Pulling together a team that operated somewhat outside the mainstream or “factory” of PIMCO’s TR management style required self-starters that were interested and capable of operating independently but within the context of team. It also required risk-takers that were willing to be part of a start-up within the walls of PIMCO. As a leader, defining our mission was simple – develop relationships with each client such that PIMCO, and the individual client service representative, was always the first call, regardless of the client question (be it a good restaurant in NYC or risk metrics within their portfolio). To achieve this goal the members of my team were required to learn the nuances of managing insurance portfolios, provide unparalleled client service and face-to-face interaction, all while supporting each other. My role as mentor, coach and manager was to provide a fun environment, conducive to long hours anticipating and meeting client needs, learning from our clients and each other, and aiming to be the best in the business. 

One measure of success was the number of times a client referred us to a prospective client (making clients one of our best business development tools).  Another measure was growth in assets under management – from under $5 billion to several $10’s of billions during my tenure.  Perhaps the most personally satisfying measure of success was the number of PIMCO employees from other divisions seeking to be part of the “insurance team.” 

Let’s take a micro-look at several of the underlying factors behind PIMCO’s insurance client servicing team and its success. 

Leadership Skills:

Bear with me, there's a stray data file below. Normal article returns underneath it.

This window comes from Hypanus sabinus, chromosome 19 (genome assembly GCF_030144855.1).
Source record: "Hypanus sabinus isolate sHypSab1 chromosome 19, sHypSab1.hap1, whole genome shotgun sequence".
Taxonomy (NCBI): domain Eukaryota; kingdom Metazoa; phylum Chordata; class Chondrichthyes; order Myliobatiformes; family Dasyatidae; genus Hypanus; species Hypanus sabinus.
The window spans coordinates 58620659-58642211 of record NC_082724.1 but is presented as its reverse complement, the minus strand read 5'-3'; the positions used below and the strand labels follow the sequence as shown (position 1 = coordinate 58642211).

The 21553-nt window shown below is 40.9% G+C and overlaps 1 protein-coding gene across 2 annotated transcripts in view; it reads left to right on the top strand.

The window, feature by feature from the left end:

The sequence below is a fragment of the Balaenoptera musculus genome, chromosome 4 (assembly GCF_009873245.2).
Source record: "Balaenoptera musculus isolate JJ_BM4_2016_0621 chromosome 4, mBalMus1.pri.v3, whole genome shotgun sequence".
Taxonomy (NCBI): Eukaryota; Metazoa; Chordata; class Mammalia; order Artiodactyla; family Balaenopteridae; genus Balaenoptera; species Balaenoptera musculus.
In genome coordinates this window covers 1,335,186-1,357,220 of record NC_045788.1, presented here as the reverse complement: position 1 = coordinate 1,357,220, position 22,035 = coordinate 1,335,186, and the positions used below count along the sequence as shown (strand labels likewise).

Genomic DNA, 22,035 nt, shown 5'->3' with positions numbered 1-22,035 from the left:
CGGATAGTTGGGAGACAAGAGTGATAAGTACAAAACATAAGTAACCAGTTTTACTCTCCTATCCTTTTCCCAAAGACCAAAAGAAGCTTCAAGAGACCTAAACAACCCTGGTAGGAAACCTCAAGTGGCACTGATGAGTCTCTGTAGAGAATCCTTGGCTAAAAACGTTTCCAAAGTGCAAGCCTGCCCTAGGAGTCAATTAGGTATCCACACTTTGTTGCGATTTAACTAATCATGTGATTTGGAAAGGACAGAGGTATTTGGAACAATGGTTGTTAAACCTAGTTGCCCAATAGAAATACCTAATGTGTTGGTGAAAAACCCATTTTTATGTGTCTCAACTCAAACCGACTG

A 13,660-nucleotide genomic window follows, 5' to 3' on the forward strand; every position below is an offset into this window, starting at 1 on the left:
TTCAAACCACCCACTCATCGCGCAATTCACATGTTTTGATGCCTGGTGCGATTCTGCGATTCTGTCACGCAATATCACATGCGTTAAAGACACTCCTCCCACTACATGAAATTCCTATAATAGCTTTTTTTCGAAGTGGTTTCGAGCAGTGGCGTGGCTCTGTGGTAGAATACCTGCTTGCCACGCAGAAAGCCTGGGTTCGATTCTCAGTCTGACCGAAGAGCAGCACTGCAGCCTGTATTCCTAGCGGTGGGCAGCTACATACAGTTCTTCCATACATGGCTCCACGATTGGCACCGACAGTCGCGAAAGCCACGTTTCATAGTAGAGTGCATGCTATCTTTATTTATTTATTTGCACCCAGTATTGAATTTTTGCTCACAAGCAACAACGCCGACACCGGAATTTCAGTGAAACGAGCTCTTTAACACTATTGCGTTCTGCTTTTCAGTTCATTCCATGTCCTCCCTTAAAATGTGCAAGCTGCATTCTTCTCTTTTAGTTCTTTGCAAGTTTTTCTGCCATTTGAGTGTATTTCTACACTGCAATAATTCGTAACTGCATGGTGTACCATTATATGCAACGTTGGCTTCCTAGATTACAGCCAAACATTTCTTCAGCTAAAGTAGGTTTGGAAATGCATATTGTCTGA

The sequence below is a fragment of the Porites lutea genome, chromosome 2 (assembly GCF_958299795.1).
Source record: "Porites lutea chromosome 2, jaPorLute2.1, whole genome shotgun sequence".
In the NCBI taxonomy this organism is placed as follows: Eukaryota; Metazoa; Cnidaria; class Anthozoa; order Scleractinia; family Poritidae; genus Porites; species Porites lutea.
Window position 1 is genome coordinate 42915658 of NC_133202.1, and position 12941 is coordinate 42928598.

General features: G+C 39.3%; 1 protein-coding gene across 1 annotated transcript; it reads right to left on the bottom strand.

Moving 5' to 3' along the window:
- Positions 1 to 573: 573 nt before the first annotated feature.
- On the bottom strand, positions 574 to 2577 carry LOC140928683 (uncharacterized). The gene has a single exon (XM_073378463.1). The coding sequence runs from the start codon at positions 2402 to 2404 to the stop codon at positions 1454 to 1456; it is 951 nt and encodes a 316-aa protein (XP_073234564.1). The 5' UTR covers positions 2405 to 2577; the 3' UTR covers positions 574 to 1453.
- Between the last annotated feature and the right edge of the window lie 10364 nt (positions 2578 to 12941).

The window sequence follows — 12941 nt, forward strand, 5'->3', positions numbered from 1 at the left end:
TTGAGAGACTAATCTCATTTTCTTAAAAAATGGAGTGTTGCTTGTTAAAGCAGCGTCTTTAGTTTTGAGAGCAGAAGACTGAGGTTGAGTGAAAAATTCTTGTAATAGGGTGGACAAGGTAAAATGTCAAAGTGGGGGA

• Agree on the achievable and stretch individual and team performance metrics, and provide the environment necessary to accomplish those objectives; exceed management expectations;
  • Provide clear professional (and career) guidance with sufficient independence granted to each and every member of the team; encourage team members to “manage up”;
  • Read books by successful leaders – be they in traditional business or from a military background; (there is a reason the military has required reading lists!)
  • Have and express opinions based on sound premises – but hear out and respect the opinions of others that may disagree; have conviction;
  • Address areas of disagreement and/or conflict head on with a high degree of urgency.  Ensure the rationale behind resolutions is clearly understood such that there are no lingering frustrations;
  • Mentor and coach. Mentor and coach. Mentor and coach. Ensure every member of the team (including me as manager) is learning and advancing their careers; management should always learn from the members of the team and listen to their ideas and input;
  • Embrace the team’s differences and diversity – and ensure every member understands their opinion is necessary to enhance good decision making;
  • Have fun – the team spends too many hours together not to have fun, even when pressures are mounting. Arrange frequent but optional social events.

Client Service Guidelines:

  • Each client is unique – understand the nuances that make this so;
  • The clients’ interests always come first; this is different than the client is always right, which is not the case;
  • Communicate extensively, face-to-face when possible, by telephone, and lastly by email;
  • Exceed client expectations by providing an aggressive time-frame for meeting client requests – and then beating it;
  • Arrange professional client events to ensure clients meet other clients and have the opportunity to sing their praise to each other;
  • Make sure clients understand the sincerity of the appreciation we have for them; the team is nothing without them;
  • Develop personal relationships when possible and practical – enhancing the likelihood of being the first call for all matters business or not.

While some leaders are indeed born, the majority are developed by successful leaders themselves. They mentor and motivate, listen and guide, all while creating an enthusiastic team of future leaders that primes the pump for the continuity of success.  Developing a team of industry-leading client service professionals requires a strong, motivating leader, a simple set of guiding principals, and the conviction that the team is “doing the right thing,” always in the best interests of their clients.

Following these guidelines on management and client service can facilitate the growth of a best-in-class operation that exceeds the expectations of a company’s stakeholders.